Extreme Adventure: Extremely Easy

All fun and no learning is not Scouting

By Scouter Liam Morland, February 26, 2000

In the past couple of years, Scouts Canada has started offering two new programs, ScoutsAbout (ages 5-10) and Extreme Adventure (ages 14-17). The new programs are intended to help "Scouts Canada reposition itself and expand its products" (Scouts Canada 1999:17). The programs are intended to "increase membership and involvement in Scouting". They are not "intended to compete with existing core Scouting programs, which will continue."

Two Extreme Adventure programs were recently advertised in Atironta Region's Trailblazer (Winter 2002): a SCUBA-thon and a skiing weekend (Lennox 2002:1). The SCUBA-thon is an all-night event. Participants will receive SCUBA instruction from professional divers who have volunteered their time. Outside the pool, door prizes and games have been organized for participants.

The skiing weekend is an all-inclusive package. Participants get a bus ride to Chicopee Ski Club, a lift ticket, rental, food, a dance, and other activities. Participants will stay overnight at North Waterloo District Scouthouse. The cost for both of these events is $50.

I believe that there will be a good number of teens who would really enjoy both of these activities. Certainly these are the sorts of activities that Venturer Companies often organize for themselves. But there is a difference. If a Venturer Company wanted to have a ski weekend, for example, they would have to figure out how to get to the hill and where to stay, how to arrange rentals, what they are going to eat, and many other organizational tasks. As a result, they would learn about working together to organize something. Participants in these Extreme Adventure activities will learn none of this. A fully organized event had been handed to them on a silver platter.

Sure, participants will learn a little about SCUBA and skiing. But that is not Scouting's Mission. When adults look back on their time in Scouting, they will mention the fun they had. But more importantly, they will mention what they learned about leadership, teamwork, and the taking the initiative to make something happen. These are the things that Scouting seeks to teach. Skiing can be a tool to help teach these things, but it is not itself the goal. Extreme Adventure undermines this entire process by offering the enjoyable part of the activity without demanding that one do any work for it.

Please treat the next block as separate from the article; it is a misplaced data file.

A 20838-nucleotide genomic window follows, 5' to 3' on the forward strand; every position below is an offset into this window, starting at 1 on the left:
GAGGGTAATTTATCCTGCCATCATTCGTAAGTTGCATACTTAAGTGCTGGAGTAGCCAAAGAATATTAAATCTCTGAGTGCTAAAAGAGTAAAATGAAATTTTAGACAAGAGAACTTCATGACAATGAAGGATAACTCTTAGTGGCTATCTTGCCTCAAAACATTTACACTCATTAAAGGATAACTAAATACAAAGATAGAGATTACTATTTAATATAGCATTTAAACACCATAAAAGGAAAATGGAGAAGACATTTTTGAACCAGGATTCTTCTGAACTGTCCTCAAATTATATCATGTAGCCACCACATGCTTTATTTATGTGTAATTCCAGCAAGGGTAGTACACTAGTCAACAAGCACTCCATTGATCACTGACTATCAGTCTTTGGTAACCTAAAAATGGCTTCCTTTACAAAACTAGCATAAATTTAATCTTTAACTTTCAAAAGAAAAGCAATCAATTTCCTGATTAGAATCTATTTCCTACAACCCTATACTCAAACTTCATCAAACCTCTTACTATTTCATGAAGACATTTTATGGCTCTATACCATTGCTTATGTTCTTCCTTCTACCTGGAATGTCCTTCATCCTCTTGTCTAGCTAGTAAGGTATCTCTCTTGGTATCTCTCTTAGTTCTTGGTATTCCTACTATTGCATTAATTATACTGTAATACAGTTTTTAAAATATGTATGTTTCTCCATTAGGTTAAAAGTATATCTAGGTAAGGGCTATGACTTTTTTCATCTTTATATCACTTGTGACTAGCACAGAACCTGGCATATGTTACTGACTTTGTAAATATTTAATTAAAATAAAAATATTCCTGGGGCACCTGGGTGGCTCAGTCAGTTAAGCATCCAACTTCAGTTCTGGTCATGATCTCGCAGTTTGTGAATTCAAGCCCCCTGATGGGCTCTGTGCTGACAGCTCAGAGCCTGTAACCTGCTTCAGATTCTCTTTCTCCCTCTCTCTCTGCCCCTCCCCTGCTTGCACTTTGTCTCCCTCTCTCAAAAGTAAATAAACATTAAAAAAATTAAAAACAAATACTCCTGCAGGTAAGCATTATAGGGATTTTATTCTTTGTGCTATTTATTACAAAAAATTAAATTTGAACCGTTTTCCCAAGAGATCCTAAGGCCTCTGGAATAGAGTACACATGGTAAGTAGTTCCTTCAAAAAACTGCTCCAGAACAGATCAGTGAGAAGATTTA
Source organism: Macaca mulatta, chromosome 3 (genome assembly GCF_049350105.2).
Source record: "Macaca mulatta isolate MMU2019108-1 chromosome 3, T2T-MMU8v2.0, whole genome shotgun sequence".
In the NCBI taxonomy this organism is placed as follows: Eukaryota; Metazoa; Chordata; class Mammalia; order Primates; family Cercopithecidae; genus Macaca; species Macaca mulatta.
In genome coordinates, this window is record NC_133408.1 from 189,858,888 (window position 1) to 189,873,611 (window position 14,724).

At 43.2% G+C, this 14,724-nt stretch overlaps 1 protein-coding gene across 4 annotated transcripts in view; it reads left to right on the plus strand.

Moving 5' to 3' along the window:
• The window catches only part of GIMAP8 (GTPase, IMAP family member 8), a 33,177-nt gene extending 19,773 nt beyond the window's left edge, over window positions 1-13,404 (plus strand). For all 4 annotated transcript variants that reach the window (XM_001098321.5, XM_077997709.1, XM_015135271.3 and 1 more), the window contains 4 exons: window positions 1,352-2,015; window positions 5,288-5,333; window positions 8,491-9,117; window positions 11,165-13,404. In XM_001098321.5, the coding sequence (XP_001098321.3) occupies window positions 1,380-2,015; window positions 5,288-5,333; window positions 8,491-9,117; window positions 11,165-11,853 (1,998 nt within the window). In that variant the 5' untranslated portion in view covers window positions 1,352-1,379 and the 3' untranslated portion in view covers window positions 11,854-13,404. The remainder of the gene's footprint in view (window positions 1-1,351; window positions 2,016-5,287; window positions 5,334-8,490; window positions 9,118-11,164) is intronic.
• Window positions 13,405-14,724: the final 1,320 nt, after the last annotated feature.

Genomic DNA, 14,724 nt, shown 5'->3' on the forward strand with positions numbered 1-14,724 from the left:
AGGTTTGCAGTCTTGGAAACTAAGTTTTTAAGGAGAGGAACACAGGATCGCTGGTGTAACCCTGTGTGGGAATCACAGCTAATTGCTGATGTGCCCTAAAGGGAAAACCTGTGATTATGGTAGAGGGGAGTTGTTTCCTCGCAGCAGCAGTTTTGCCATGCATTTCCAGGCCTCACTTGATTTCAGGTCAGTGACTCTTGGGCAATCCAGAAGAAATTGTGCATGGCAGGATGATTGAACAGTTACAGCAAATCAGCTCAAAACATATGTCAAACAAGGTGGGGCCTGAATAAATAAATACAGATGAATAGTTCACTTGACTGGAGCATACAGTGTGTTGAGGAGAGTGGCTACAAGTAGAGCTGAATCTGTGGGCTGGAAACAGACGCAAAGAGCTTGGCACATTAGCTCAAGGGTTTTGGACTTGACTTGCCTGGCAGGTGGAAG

An Alternative

The Extreme Adventure program was started in response to Scouts Canada's ongoing membership decline. These theory is that we need more recruitment and that Extreme Adventure would be an effective way of introducing teens to what Scouts Canada offers. However, the problem is not a lack of recruitment but a lack of membership retention. Many Scouts Canada members leave Scouting after only a short time. This would not happen if they were truly satisfied with the program.

The low level of membership retention is the result of many things, but chief among them is that fact that Scout program are often of poor quality. Something must be done to improve the quality of our programs so that more young people choose to stay and bring in their friends. What can we do? Focus for a moment on the Venturer age range, which is the same as the Extreme Adventure age range. One thing is clear: a Scout program for teens must include lots of challenge and adventure. Some of these adventures, such as a ski weekend, may be best organized in large groups. But this does not mean that we need to get a paid staff member to organize it for us.

Venturer Square Tables are well placed to organize large activities like ski weekend. VSTs consist of Venturers from several companies who meet together to plan joint activities and pursue other projects of mutual benefit. Running a VST, which normally includes an elected executive and bylaws, is a great learning experience for young people. And at the end of the day, they can also go skiing.

Scouts Canada's membership problems must be addressed by focusing on Scouting's strengths. Anyone can offer a cheap ski weekend or SCUBA night. Scouting is appealing because young people like to take responsibility for themselves. We must focus our energies on improving the implementation of Scouting programs. Programs like Extreme Adventure consume precious Scouts Canada resources, while doing nothing to move us towards our Mission.


Lennox, Tabitha.
2002. "X-TREME Teens Offered Two X-TREMELY Awesome Events" in Trailblazer, Winter 2002. Scouts Canada, Atironta Region.
Scouts Canada.
1999. Scouts Canada Business Plan: 2000 & Beyond.